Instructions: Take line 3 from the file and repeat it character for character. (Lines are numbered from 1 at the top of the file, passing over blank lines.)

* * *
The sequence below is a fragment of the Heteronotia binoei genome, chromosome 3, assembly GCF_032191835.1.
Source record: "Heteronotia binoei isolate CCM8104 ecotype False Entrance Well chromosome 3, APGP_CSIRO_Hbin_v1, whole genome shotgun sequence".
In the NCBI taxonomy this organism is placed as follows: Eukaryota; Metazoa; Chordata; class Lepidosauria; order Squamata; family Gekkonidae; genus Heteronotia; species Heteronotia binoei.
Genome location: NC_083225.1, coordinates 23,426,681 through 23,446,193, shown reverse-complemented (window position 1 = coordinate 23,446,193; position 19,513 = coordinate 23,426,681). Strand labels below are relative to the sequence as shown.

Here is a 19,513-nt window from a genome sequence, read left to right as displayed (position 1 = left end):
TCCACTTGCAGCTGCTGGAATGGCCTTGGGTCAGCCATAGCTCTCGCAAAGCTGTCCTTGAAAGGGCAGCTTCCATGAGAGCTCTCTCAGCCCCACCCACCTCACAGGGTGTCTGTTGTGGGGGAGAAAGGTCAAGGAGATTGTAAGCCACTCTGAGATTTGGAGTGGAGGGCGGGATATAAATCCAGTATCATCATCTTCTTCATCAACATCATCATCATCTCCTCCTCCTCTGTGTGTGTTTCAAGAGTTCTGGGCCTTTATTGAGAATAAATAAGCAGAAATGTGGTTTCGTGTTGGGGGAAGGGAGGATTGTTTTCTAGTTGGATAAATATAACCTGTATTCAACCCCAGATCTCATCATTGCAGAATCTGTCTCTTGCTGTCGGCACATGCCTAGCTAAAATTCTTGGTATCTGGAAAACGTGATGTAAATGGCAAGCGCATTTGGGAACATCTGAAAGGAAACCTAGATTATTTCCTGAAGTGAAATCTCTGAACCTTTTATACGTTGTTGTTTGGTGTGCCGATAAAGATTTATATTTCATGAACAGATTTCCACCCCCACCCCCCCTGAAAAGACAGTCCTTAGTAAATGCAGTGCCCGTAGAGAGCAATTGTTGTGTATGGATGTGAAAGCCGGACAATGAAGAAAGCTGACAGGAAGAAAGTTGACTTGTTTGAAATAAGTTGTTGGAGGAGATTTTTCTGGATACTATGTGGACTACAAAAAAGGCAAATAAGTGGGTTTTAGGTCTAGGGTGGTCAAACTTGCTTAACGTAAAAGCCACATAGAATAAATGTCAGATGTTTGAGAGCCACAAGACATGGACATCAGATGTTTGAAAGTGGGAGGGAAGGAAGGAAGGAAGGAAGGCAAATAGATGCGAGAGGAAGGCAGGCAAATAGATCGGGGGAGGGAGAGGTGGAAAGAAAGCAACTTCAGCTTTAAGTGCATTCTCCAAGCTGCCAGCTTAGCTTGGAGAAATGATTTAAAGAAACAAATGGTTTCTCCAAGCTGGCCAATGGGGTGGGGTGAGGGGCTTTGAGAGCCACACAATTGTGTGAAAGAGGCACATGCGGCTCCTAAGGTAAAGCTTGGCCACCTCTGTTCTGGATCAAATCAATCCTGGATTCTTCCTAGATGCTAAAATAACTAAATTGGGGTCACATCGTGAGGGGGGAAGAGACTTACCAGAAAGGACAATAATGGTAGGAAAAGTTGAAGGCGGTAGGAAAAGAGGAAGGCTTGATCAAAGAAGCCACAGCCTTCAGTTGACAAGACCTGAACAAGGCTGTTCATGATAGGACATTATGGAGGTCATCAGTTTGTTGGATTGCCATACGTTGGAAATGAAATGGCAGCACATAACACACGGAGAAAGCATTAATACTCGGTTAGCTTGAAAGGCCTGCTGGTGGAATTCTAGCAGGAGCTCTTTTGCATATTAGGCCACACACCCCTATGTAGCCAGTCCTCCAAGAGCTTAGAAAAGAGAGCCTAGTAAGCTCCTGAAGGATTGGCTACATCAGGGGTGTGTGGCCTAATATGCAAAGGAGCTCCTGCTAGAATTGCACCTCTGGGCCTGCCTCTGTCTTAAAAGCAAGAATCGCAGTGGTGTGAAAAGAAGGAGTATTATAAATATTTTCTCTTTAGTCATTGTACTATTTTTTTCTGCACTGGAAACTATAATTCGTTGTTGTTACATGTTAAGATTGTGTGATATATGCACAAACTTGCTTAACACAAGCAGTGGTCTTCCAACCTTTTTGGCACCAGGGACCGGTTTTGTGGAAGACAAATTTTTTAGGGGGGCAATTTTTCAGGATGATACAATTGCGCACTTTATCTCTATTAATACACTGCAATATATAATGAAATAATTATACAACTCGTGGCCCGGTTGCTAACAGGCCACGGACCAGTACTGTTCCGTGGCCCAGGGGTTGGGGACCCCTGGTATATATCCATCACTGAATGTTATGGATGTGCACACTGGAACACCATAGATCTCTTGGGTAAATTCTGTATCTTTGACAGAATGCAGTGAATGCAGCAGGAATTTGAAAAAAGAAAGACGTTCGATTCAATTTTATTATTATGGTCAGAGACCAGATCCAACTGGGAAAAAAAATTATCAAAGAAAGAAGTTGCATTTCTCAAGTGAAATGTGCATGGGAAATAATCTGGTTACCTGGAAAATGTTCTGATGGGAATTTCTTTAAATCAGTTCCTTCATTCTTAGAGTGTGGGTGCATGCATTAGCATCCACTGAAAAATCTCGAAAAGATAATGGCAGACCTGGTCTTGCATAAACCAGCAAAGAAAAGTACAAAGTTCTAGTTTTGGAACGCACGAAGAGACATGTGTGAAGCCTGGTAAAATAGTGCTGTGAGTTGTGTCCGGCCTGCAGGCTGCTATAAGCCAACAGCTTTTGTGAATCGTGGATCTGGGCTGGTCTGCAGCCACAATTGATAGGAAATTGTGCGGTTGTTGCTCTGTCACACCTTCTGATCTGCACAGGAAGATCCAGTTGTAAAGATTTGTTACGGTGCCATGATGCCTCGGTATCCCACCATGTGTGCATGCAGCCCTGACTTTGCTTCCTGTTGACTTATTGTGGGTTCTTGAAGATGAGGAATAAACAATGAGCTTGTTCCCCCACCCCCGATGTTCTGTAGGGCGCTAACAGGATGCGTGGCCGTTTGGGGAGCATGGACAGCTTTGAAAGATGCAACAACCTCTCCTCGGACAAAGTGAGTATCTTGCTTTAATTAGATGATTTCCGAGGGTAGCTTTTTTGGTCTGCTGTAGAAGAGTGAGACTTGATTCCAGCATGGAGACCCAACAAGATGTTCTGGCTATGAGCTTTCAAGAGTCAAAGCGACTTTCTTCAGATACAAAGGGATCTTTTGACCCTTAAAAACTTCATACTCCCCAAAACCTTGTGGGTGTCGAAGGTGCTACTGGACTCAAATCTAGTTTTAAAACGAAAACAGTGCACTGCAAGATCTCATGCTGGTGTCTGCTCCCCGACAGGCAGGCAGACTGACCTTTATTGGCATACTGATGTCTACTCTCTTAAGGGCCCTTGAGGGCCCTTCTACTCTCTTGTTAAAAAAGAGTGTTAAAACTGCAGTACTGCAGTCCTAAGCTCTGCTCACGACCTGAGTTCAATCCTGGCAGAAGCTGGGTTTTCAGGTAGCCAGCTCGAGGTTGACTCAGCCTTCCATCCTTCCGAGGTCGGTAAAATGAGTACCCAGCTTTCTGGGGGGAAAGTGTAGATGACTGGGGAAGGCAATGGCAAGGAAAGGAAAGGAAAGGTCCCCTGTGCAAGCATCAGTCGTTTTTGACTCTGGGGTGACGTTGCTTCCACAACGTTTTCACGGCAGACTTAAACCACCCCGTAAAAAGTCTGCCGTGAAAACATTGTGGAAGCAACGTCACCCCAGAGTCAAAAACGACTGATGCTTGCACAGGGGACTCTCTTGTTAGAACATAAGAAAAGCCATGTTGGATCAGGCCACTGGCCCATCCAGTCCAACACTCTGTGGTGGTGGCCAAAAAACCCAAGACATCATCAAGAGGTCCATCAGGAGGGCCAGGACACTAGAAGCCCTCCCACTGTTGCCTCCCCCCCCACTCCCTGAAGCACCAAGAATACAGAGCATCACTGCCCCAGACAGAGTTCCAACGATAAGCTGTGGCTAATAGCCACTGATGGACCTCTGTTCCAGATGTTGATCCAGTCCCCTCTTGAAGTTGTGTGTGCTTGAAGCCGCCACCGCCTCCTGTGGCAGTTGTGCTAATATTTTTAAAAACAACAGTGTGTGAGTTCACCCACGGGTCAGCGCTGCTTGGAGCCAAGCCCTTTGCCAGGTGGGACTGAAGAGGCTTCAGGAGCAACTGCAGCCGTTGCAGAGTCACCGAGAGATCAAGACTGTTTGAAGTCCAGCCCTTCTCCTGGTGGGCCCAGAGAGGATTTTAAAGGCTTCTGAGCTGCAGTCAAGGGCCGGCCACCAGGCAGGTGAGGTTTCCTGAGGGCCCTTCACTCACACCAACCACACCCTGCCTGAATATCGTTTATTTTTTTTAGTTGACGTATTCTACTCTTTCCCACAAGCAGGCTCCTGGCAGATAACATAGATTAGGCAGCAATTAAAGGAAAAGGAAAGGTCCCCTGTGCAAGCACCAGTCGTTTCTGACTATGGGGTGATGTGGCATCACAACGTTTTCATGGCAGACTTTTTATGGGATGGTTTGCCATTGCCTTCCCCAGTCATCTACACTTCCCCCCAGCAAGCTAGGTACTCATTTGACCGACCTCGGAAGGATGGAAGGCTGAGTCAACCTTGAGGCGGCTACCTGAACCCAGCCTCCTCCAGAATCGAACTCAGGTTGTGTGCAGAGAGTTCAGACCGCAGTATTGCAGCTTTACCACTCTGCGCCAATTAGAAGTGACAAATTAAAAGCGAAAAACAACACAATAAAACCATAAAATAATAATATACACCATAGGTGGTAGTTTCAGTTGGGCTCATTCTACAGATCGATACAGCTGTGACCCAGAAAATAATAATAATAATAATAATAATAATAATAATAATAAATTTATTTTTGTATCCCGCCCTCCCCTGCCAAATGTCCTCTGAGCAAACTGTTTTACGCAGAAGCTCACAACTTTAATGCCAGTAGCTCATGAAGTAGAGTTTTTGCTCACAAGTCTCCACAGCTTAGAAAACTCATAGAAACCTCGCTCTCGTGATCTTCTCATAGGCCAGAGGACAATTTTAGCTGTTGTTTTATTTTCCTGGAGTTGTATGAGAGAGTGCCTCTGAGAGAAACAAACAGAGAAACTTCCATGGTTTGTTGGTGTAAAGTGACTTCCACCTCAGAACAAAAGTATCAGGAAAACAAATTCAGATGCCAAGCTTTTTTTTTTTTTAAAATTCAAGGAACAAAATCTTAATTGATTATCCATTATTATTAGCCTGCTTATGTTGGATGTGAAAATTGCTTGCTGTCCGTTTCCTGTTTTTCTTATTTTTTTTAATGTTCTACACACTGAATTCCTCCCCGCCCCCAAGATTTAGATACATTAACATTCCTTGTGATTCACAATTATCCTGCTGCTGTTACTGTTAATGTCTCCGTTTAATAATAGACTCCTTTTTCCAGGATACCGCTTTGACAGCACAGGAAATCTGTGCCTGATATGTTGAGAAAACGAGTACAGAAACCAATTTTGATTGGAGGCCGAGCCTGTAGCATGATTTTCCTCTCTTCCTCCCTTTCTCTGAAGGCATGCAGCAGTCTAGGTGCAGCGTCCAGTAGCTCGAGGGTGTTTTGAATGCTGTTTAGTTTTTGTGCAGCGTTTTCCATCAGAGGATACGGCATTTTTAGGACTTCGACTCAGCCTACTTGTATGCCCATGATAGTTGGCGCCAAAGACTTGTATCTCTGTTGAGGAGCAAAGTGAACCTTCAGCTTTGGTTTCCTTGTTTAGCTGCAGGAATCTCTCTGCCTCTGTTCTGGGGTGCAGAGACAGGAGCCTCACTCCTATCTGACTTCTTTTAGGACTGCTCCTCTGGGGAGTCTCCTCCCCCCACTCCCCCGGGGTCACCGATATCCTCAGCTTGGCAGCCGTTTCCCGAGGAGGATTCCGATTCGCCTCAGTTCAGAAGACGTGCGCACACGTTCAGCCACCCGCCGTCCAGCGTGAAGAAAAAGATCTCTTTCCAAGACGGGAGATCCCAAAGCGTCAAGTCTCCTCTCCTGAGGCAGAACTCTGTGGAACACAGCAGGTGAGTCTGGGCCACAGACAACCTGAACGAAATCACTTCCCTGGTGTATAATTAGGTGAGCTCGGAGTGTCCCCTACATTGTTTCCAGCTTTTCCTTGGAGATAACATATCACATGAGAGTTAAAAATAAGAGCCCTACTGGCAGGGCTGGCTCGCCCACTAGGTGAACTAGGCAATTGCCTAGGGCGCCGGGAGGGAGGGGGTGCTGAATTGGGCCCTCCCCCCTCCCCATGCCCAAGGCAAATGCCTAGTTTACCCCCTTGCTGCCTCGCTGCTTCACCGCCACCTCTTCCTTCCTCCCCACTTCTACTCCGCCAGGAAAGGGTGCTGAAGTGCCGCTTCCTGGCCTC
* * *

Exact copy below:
In the NCBI taxonomy this organism is placed as follows: Eukaryota; Metazoa; Chordata; class Lepidosauria; order Squamata; family Gekkonidae; genus Heteronotia; species Heteronotia binoei.